≡ Menu

Daily News for May 30, 2014

Here we are at another Friday! Yay! I hope you have had a chance to keep up with the CNU 22 pre-conference coverage on our sister site, The Black Urbanist. Today, we highlight First + Main, a video company that’s produced wonderful promotional videos about new urbanism and the CNU that are human scaled. The first time I saw one of their videos, it was on Atlanta and how much one new in-town neighborhood was helping with sprawl, yet noted how even those residents still have to drive. A few years prior, they made this video introducing people to the concept of New Urbanism.

Check out the full post for more videos and information about a special showing of their films at CNU 22.

In the meantime, we want to thank you for supporting this email, The Black Urbanist site (4,000 page views and counting, our best month yet!) and our new radio show! If you haven’t listened yet, check us out on iTunes and Sticher. Be patient with us as we sort out audio issues. Also, if you have a story about what place means to you that you want to share, reply to this email and we’ll get you on the show!

And now what we do best in this email, and that’s report North Carolina’s news on place:

In the Triad

Reidsville residents will see their taxes increase next year.

Forsyth County has approved their budget for this year.

The City of Winston-Salem is considering a tax hike to offset lost privilege license revenue, but they will also give raises to city employees.

A series of articles on the state of affairs in Winston-Salem/Forsyth County schools.

Guilford County Commissioners have approved the sale of an old Catholic school in High Point to the school system for their magnet high school program.

High Point has received a grant to analyze brownfields and work on redeveloping those sites.

The debate continues between city council members and other invested parties in The City Project.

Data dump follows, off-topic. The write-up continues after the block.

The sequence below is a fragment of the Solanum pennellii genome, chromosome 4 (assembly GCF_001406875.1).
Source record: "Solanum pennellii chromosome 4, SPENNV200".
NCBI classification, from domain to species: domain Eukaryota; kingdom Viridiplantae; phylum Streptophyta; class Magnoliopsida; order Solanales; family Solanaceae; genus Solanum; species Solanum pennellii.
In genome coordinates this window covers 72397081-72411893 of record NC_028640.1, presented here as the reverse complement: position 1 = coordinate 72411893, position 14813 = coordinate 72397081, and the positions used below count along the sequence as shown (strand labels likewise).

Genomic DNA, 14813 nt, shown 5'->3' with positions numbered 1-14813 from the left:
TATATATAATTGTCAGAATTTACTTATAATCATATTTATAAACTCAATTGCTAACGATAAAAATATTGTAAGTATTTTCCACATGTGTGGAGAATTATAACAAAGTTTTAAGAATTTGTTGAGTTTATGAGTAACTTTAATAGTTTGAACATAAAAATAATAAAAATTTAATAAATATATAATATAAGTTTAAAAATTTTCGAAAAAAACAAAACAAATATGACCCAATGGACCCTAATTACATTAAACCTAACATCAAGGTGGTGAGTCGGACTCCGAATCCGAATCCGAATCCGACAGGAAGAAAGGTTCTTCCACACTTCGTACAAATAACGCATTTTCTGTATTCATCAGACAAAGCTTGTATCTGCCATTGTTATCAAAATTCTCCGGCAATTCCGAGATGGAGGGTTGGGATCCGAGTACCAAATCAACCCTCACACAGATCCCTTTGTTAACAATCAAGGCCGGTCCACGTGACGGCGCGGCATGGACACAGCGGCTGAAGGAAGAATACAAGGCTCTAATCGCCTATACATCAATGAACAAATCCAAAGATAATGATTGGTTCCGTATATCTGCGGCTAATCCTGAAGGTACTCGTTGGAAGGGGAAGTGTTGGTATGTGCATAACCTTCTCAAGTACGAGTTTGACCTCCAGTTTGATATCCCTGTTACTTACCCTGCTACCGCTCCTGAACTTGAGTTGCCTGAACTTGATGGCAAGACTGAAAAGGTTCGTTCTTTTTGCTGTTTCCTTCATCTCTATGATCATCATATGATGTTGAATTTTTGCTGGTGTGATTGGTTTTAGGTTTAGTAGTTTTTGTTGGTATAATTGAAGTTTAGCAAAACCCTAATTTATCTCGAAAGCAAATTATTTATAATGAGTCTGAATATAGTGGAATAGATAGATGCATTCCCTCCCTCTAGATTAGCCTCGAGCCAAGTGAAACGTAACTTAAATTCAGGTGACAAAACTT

Jobless rate in High Point is the lowest it’s been in six years.

The City of Greensboro employees under investigation for their pressure washing service return to work.

Thus far the coal ash in the Dan River has not made it to the drinking water supply.

In the Triangle

A new father-son helmed restaurant, Que, opened this week at the American Tobbaco Complex in Durham.

The City of Durham debated whether a trash collection fee should be replaced with a property tax increase and whether that increase should be spread out over a period of time or done at once.

The City of Durham did approve a half-cent tax increase for the in-town tax rate for parks upkeep.

Triangle-area apartment supply now exceeds demand.

A new development in Knightdale will include an elementary school and a YMCA pool.

Local architects have proposed adding stories to a modernist building on Glenwood Avenue in Raleigh to save it.

In the Charlotte Area

Mecklenburg County’s budget will not increase taxes and provide more funding for schools and services.

One of Charlotte PD’s own has been charged with falsifying her time sheets.

A new mixed-use development is planned on land currently in an unincorporated part of Union County close to the Mecklenburg County line, which was almost made into a Walmart.

In Asheville and Western North Carolina

Asheville’s breweries get the profiled by NPR treatment.

Asheville tops the state in pedestrian accidents.

The Asheville Citizen-Times answer man deals with broken wayfinding signs and a scheduled repaving project on I-40.

In Fayetteville, Wilmington and Eastern North Carolina

Today’s Prince Charles Hotel auction has been postponed.

The Fayetteville City Council is still considering what their tax rates will be for next year.

Spring Lake is expanding their bus system.

Cumberland County will not raise property taxes.

The Cumberland County school board just barely approved the superintendent’s recommendations for new principals.

The Wilmington Airport Authority could remove one of its members.

The Wilmington Airport’s also getting a new rental car facility.


Business privilege licences are now $100 across the state; many local governments are having to reconsider revenue sources.

The General Assembly is continuing their push to move the SBI from the attorney general’s office to the governor’s office.

The governor will also sign the fracking bill next.

The Senate version of the state budget would move Medicaid to a new state agency and remove several elderly, blind and disabled people from the rolls.

The Senate’s budget also has tax increases for commercial trucks.

{ 0 comments… add one }

Leave a Comment